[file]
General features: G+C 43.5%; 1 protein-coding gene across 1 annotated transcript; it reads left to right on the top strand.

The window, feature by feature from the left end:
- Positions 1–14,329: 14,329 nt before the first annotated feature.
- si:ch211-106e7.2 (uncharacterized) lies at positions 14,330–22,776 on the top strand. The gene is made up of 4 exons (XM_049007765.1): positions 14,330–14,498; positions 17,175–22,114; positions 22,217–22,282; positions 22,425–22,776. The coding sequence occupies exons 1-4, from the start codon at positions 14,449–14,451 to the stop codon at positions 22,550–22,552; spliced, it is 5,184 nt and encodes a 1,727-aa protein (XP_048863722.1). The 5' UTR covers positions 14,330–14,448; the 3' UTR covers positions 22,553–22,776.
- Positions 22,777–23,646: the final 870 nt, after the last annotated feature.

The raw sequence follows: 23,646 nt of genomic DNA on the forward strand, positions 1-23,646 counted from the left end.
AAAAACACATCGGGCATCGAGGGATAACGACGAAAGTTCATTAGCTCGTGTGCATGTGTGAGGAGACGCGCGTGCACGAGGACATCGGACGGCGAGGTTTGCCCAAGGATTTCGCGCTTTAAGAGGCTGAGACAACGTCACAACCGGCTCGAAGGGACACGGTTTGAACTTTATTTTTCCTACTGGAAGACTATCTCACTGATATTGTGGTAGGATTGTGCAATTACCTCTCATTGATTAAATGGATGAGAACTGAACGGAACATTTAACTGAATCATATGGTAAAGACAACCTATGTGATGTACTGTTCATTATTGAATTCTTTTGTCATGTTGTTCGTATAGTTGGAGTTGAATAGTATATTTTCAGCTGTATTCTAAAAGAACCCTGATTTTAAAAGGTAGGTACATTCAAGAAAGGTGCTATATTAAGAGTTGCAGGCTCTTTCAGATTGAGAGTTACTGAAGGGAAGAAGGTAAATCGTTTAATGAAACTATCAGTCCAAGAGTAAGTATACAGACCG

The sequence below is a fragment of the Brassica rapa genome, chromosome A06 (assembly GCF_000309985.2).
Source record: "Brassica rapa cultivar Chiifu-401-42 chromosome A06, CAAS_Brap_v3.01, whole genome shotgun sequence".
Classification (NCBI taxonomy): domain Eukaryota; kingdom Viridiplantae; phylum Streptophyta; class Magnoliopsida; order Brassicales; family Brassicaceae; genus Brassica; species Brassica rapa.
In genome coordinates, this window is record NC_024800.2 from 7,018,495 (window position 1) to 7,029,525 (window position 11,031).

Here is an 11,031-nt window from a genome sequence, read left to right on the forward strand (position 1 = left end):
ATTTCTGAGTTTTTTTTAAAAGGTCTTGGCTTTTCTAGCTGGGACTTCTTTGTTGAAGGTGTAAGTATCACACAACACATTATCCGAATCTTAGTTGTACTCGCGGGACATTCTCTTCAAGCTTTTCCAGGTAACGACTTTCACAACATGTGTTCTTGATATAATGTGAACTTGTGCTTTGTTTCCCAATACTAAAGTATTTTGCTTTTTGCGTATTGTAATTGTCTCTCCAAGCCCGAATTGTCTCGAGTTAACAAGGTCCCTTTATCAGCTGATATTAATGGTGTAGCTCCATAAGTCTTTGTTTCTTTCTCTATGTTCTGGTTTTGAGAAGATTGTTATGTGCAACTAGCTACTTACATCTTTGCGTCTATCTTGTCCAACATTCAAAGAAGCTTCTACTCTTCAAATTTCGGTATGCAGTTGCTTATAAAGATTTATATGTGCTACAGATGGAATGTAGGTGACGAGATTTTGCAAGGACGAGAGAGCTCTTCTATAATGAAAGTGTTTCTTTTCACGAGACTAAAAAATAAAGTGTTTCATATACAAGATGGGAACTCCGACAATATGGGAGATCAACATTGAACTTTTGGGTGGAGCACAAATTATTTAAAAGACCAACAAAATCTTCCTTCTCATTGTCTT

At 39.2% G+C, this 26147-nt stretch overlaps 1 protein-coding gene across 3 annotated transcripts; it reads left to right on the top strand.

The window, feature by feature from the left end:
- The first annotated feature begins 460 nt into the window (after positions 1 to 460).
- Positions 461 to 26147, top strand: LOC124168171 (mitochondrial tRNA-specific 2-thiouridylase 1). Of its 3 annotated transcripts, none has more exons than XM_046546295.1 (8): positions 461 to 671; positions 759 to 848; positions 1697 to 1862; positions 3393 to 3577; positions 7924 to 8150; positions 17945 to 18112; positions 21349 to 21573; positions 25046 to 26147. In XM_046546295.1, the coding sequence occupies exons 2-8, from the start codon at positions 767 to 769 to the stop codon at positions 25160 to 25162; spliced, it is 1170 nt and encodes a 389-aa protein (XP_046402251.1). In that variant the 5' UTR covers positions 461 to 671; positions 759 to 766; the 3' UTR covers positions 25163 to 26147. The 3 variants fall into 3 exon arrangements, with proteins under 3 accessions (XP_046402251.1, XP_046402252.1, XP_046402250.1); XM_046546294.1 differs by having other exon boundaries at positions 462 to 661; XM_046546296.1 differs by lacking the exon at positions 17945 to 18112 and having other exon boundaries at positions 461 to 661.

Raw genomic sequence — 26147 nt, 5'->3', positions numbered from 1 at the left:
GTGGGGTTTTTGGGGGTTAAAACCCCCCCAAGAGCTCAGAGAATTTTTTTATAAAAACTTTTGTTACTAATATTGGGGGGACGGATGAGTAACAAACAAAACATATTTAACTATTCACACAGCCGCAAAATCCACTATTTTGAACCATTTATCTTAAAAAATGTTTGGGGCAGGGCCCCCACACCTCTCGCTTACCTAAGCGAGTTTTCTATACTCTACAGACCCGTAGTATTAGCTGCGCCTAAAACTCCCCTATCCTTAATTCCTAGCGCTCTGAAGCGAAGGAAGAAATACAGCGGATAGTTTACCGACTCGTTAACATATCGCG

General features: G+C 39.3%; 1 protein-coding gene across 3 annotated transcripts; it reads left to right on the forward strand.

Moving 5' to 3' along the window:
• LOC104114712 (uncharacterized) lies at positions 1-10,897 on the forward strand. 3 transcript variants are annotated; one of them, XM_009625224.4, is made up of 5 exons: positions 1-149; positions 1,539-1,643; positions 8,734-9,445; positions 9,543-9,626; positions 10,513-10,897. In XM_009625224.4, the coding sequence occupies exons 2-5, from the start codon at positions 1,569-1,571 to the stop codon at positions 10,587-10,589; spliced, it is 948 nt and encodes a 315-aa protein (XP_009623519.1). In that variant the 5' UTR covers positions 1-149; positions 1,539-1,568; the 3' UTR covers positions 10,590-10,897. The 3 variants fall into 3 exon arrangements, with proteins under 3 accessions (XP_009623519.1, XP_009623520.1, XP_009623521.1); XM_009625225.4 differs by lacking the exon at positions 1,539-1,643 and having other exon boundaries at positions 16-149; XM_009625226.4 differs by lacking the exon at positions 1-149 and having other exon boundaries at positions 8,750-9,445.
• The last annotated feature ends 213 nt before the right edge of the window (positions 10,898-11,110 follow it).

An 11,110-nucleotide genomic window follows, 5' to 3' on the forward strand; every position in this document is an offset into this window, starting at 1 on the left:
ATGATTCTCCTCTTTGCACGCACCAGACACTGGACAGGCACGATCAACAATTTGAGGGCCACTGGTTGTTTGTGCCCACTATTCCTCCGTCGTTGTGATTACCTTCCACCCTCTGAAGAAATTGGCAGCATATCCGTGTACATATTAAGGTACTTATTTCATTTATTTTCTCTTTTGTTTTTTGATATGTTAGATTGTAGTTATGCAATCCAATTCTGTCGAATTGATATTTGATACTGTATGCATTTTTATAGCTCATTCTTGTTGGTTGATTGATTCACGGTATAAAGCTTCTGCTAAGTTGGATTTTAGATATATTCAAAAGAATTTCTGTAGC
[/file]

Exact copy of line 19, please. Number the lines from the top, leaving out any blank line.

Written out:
GTGGGGTTTTTGGGGGTTAAAACCCCCCCAAGAGCTCAGAGAATTTTTTTATAAAAACTTTTGTTACTAATATTGGGGGGACGGATGAGTAACAAACAAAACATATTTAACTATTCACACAGCCGCAAAATCCACTATTTTGAACCATTTATCTTAAAAAATGTTTGGGGCAGGGCCCCCACACCTCTCGCTTACCTAAGCGAGTTTTCTATACTCTACAGACCCGTAGTATTAGCTGCGCCTAAAACTCCCCTATCCTTAATTCCTAGCGCTCTGAAGCGAAGGAAGAAATACAGCGGATAGTTTACCGACTCGTTAACATATCGCG